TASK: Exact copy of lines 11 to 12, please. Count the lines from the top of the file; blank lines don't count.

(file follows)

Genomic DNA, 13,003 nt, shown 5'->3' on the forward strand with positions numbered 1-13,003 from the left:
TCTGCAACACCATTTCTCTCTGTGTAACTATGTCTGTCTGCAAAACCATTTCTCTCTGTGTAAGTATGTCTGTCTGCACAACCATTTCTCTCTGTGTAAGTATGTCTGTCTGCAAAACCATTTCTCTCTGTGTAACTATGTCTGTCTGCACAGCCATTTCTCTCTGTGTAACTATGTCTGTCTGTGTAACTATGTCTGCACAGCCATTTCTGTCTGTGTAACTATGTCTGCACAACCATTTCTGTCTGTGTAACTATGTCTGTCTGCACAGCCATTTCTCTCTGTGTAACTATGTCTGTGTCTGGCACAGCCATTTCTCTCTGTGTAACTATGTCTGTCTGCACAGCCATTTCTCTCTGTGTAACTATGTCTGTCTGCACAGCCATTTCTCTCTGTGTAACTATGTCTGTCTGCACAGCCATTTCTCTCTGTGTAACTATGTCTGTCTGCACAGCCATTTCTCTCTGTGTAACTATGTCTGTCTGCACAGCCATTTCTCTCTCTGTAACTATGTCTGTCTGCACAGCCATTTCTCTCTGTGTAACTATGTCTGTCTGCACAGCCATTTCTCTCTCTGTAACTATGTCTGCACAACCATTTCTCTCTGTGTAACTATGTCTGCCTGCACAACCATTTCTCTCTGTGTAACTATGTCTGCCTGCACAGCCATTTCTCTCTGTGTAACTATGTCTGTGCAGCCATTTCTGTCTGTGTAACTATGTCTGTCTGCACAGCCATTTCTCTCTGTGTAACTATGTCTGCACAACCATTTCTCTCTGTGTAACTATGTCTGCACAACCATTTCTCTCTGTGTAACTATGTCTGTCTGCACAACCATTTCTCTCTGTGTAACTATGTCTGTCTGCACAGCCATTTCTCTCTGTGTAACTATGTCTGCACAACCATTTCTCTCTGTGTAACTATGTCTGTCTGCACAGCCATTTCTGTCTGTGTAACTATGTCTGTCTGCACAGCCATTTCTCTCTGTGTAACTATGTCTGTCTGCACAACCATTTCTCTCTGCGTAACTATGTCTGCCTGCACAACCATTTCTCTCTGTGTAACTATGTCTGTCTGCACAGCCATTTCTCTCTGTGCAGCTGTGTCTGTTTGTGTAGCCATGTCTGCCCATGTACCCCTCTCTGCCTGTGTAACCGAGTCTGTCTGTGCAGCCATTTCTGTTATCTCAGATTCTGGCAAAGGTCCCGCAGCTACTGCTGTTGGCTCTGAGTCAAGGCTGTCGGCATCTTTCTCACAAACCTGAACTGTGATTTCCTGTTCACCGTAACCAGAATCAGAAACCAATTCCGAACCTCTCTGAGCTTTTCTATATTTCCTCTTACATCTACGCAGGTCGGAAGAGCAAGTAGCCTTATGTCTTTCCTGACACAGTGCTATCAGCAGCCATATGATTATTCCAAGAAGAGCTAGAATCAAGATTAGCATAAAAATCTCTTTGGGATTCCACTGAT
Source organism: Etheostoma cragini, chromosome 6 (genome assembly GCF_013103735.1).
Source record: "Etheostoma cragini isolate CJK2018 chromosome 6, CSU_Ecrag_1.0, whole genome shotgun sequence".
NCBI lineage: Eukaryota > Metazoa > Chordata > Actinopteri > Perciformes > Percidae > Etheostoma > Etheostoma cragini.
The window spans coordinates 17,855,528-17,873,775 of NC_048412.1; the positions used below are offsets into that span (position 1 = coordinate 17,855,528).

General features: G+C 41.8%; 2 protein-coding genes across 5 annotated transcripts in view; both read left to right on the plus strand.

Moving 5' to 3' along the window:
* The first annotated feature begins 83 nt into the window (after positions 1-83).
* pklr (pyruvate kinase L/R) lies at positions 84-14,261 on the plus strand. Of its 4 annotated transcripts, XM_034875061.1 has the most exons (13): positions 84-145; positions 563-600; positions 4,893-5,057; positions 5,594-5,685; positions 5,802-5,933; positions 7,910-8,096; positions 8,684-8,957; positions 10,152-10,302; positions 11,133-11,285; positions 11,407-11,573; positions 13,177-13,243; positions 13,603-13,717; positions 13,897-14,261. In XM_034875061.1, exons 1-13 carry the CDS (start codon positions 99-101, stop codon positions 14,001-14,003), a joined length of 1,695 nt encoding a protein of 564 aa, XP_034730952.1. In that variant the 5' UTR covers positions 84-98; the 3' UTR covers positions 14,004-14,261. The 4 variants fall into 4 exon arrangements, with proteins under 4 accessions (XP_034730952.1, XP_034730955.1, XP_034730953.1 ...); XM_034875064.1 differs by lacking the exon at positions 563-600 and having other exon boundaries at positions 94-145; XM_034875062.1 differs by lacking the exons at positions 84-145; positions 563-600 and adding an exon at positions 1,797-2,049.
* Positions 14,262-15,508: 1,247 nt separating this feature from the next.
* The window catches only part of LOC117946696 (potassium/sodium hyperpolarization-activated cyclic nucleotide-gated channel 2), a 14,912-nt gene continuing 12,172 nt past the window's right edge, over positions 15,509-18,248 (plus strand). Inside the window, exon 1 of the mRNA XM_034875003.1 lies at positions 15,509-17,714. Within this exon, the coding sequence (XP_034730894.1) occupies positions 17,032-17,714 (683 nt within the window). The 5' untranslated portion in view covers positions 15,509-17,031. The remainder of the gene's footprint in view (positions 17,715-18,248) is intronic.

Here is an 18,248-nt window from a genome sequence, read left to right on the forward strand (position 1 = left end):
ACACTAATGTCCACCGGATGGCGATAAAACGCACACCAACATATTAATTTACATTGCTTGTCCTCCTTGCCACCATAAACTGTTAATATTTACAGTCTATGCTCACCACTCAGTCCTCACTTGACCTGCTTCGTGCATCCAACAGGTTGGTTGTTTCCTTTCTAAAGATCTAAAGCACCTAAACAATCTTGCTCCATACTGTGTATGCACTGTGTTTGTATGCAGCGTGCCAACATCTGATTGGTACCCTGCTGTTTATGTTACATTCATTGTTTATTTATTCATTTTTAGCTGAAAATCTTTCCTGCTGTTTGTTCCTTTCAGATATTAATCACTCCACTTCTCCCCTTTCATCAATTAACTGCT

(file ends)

* Positions 14,262-15,508: 1,247 nt separating this feature from the next.
* The window catches only part of LOC117946696 (potassium/sodium hyperpolarization-activated cyclic nucleotide-gated channel 2), a 14,912-nt gene continuing 12,172 nt past the window's right edge, over positions 15,509-18,248 (plus strand). Inside the window, exon 1 of the mRNA XM_034875003.1 lies at positions 15,509-17,714. Within this exon, the coding sequence (XP_034730894.1) occupies positions 17,032-17,714 (683 nt within the window). The 5' untranslated portion in view covers positions 15,509-17,031. The remainder of the gene's footprint in view (positions 17,715-18,248) is intronic.